Every so often, tragic stories about people dying from silicone injections make headlines. In March of 2015, a drag performer in Atlanta died from illegal silicone injections. In November of 2017, a California man with body dysmorphia died from silicone injections that he got to make his body appear larger. And in June 2018, a woman in Philadelphia died from a silicone embolism after she received silicone injections in her butt and thighs.
The name for injecting silicone into the body to change the appearance is "pumping." Typically, these procedures are done in groups at underground "pumping parties," or in hotel rooms, by people who are not licensed physicians. Why would anyone seek out these sketchy procedures? It's complicated, but for those who feel desperate to change their appearance and can't see a plastic surgeon, pumping seems to provide a solution.
But "there's nothing good about it," says Alan Matarasso, MD, FACS, president of the American Society of Plastic Surgeons (ASPS). "It’s done in a non-sterile environment, it’s done by non-medical practitioners, and it can lead to fatalities." Though silicone is a ubiquitous and safe material that's often used in medicine for things like body implants, by and large, the silicone that doctors use is encased in something, he says. During "pumping" procedures, non-medical grade silicone, often mixed with other substances, is injected directly into people's buttocks, hips, or lips to make body parts appear larger.
Silicone injections are permanent, and they can lead to serious side effects, Dr. Matarasso says. Short-term complications can include infections, bleeding, problems healing, and embolisms, in which the silicone travels, he says. Once injected, silicone can cause the surrounding tissues to harden and lead to chronic pain and tenderness, according to the ASPS. "Just a litany of things can occur," he says. Not to mention, silicone injections can be dramatically disfiguring, and may require surgery to be removed from the body, he says. "From beginning to end [pumping is] dangerous: who does it, where it's done, and the products used," he says. "And even if you think it's okay the day you do it, there are long-term complications."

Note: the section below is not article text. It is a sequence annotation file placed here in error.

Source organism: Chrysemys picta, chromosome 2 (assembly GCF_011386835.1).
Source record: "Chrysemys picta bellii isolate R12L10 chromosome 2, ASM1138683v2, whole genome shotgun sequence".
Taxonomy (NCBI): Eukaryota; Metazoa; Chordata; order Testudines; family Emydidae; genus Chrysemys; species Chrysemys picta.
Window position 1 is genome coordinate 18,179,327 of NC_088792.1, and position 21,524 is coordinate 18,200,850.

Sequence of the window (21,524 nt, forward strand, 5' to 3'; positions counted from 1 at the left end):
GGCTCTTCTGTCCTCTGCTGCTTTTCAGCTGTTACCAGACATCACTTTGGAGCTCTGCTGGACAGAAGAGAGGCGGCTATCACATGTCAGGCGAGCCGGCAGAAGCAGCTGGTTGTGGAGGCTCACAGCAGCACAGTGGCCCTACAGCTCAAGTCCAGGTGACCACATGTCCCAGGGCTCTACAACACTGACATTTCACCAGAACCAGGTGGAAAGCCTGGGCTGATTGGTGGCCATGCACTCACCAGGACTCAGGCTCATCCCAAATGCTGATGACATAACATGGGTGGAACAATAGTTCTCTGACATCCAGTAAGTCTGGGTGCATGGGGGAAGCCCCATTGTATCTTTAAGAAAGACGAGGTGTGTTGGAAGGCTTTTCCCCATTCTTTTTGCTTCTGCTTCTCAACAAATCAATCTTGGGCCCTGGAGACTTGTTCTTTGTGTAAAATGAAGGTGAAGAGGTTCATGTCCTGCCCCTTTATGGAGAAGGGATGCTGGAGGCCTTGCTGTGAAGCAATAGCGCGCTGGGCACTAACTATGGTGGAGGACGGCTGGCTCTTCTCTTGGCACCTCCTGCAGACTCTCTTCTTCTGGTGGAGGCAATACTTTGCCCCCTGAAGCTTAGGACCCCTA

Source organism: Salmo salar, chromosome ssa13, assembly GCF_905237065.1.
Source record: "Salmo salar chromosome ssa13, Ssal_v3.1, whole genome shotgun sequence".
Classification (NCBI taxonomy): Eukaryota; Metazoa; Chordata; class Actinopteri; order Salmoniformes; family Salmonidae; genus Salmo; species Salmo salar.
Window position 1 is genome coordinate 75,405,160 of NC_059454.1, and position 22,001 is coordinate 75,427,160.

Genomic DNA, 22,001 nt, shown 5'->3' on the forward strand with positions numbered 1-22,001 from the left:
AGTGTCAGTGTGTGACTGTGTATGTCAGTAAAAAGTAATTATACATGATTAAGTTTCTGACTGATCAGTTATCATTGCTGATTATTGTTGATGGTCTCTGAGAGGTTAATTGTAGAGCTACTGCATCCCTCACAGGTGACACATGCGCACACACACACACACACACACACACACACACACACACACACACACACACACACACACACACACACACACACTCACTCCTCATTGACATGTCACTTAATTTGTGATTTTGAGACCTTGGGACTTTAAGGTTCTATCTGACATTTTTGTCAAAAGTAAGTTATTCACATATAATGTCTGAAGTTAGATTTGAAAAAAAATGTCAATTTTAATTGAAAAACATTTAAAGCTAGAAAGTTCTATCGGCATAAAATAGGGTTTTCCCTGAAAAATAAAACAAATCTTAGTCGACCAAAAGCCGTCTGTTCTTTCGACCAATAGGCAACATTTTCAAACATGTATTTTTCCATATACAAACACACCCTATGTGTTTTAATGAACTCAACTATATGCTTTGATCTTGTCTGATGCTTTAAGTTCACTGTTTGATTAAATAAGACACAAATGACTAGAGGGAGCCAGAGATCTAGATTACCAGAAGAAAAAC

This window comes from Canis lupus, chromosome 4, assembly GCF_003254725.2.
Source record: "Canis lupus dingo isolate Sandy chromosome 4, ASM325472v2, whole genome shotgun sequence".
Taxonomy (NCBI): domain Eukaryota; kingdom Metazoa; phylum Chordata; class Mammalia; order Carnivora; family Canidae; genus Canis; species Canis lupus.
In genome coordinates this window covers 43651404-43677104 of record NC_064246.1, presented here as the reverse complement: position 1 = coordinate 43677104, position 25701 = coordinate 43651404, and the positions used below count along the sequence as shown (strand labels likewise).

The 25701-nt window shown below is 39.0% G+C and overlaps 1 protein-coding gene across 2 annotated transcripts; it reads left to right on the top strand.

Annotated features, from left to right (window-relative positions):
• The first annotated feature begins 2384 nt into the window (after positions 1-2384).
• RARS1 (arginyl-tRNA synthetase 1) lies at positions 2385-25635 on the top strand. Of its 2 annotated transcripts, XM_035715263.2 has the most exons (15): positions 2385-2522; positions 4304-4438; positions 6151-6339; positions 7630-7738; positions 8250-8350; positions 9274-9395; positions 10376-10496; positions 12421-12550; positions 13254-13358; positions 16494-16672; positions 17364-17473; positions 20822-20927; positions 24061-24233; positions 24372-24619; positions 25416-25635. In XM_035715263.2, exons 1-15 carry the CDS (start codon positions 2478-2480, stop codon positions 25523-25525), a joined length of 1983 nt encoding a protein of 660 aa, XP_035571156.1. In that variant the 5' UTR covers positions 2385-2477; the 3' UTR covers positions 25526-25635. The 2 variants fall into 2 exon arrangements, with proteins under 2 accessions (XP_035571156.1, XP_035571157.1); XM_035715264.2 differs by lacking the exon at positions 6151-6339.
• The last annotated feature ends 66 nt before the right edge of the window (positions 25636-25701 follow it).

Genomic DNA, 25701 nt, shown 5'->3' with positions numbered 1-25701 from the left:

From beginning to end [pumping is] dangerous: who does it, where it's done, and the products used.
Alan Matarasso, MD, FACS, president of the American Society of Plastic Surgeons
Of course, the pumping trend sheds light on a much larger issue: that some people feel like that have no choice but to turn to these dangerous procedures to "fix" the issues that they see with their bodies. People providing pumping treatments often prey on vulnerable transgender individuals with body dysmorphia who are willing to risk their lives to change their bodies so that they're in line with their gender identity. "You’re desperate to change your body, people will go through great lengths [to get that done]," Asa Radix, senior director of research and education for Callen-Lorde in New York City, told Rolling Stone.
The good news is, if you're seeking plastic surgery procedures, there are a tremendous number of resources available for consumers to find a trustworthy board-certified plastic surgeon in your area, Dr. Matarasso says. The ASPS has an "Ask a Surgeon" feature that allows you to ask questions about procedures and find a surgeon that's right for your specific needs. (Callen-Lorde also has lots of free health resources for transgender individuals on their website.)
The bottom line: You shouldn't inject any substance in your body unless a doctor prescribes it to you. As a patient, you should feel empowered to ask pointed questions to ensure that you're in the hands of someone who address your needs — because everyone deserves safe care.